It has been quite a week since the last issue of The Paisano hit the stands.A media circus surrounded former Notre Dame linebacker Manti Te’o and the story of his deceased girlfriend that turned out to be a twitter hoax perpetrated by a man named Tuisasasopo. Others have written volumes on this topic in the past week.Continuing the story of sports stars falling from grace was Lance Armstrong, who finally publicly admitted that he used performance-enhancing drugs to win the Tour de France seven times from 1999-2005, among other honors Armstrong won on a bicycle in his career. He came clean to Oprah Winfrey on her network.The Lance Armstrong saga is unique in the history of American sports because no star athlete has ever fallen farther from grace than Armstrong since he last put on the yellow jersey in Paris’ Champs Elysees as Tour de France champion in late July 2005.On that day, Armstrong was at the height of his fame. He was in a class of his own for cycling and had a place among the all-time greats of American sports. Then there were his accomplishments off the bike.Before he conquered France seven times on his bicycle, he survived testicular cancer in the 90s. His defeat of cancer added to his status as American hero. Had he stayed clean of performance-enhancers, he would have been forever remembered as the man who brought competitive cycling to the forefront of American sports.Then the rumors began that he had used performance-enhancing drugs in his career. From the first accusation of doping, Armstrong steadfastly denied ever using performance-enhancing drugs. For 14 years, from his first Tour de France victory in 1999 until his admission to Oprah, Armstrong lied his way out of the pantheon of American sports heroes and into the group of shamed heroes that had “doped.”While Armstrong ruined his integrity by using performance-enhancing drugs, he also did irreparable harm to it by lying about his drug use for as long as he did. If he had come out and been truthful with the American people and admitted his wrongdoing, his steroid use would still be remembered but it would also be remembered that he had been truthful.Armstrong’s wrongdoing led to his being stripped of his seven Tour de France victories and an Olympic medal as well as his being banned from cycling for life. He was wrong to cheat, and he was wrong to lie to the American public. His delay in telling the truth will most likely hurt him more in the long-run than if he had just been honest with his fans.The Armstrong story will go down in sports history as a cautionary tale of what can happen to someone when he or she climbs to the top by cheating and then tries to deny that cheating for years. It will also most likely set back the American support of professional cycling for a long time, at least until an American wins the Tour de France without performance-enhancing drugs.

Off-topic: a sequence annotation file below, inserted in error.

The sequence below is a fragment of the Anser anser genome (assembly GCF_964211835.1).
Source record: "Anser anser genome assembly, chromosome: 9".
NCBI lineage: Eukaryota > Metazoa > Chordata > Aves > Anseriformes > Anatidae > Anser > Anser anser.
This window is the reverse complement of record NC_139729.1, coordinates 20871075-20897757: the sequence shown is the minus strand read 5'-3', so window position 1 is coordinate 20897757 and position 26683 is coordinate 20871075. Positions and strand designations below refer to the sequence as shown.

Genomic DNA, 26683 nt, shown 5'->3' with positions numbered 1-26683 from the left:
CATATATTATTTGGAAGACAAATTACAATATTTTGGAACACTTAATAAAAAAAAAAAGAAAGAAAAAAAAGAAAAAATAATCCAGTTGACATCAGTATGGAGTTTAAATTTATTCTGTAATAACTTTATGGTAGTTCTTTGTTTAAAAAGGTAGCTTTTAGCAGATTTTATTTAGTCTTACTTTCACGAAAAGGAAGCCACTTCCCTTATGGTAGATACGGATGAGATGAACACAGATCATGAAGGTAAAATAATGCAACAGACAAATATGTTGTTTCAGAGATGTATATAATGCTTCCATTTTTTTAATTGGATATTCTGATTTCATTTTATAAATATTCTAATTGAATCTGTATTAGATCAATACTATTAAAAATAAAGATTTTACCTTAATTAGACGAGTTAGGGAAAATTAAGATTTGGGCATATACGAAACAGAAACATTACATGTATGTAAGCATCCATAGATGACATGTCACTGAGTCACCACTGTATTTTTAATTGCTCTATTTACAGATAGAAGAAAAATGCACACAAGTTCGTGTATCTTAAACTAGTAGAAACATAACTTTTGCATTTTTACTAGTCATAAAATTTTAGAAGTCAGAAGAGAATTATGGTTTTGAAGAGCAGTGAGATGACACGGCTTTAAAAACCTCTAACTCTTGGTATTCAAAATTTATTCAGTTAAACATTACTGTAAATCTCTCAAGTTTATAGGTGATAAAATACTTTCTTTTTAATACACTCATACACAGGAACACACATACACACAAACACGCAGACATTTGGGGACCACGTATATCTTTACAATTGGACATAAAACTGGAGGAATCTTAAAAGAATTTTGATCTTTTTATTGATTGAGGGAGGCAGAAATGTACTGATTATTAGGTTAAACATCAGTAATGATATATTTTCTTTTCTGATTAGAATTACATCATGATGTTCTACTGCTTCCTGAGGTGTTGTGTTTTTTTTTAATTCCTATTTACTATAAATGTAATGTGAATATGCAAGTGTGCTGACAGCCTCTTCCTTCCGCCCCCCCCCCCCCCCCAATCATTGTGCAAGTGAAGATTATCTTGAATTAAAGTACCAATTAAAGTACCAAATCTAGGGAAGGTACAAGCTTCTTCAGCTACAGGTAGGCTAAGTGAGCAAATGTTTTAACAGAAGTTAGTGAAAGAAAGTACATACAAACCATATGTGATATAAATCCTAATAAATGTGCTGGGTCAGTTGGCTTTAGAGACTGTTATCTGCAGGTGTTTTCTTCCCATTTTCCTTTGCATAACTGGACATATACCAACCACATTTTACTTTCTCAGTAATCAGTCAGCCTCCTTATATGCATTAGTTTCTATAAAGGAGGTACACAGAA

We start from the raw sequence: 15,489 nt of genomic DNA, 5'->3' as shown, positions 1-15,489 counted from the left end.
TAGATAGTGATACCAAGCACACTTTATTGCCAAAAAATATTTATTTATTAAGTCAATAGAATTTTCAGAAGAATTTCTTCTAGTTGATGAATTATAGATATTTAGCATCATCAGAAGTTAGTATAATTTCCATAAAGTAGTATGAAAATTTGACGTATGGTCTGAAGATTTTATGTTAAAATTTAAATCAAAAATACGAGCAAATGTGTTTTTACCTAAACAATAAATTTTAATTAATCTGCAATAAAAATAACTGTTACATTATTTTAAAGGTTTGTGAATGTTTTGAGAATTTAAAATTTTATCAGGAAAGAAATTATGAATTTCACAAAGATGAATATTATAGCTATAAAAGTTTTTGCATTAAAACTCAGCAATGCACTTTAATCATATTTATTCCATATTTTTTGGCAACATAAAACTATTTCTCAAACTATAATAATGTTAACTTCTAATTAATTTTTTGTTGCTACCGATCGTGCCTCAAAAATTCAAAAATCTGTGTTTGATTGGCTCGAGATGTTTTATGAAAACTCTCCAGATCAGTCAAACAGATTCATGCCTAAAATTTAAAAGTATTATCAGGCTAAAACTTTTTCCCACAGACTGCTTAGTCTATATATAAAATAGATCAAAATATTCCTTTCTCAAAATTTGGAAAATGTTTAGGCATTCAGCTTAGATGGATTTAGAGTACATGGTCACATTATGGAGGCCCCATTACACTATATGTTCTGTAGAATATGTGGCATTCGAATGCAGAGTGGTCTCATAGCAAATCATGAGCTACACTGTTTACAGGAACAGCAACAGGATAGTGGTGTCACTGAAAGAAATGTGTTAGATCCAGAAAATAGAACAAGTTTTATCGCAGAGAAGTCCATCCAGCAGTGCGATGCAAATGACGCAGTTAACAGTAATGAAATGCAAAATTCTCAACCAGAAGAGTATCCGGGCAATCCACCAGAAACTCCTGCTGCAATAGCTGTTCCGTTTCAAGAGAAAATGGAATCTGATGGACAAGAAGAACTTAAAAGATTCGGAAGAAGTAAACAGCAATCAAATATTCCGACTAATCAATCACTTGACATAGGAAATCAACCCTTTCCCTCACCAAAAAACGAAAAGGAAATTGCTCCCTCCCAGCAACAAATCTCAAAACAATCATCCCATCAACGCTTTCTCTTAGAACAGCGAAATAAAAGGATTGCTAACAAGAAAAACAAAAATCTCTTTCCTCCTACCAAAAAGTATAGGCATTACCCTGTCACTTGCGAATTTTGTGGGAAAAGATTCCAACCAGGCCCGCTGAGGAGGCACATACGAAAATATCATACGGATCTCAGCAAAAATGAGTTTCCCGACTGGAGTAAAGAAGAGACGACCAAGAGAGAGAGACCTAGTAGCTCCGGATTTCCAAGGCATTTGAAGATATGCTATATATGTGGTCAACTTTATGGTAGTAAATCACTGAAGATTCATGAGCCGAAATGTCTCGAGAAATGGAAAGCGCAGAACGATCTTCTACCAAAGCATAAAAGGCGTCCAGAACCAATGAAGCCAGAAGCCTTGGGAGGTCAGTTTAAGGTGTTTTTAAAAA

Stephen WhitakerManaging Editor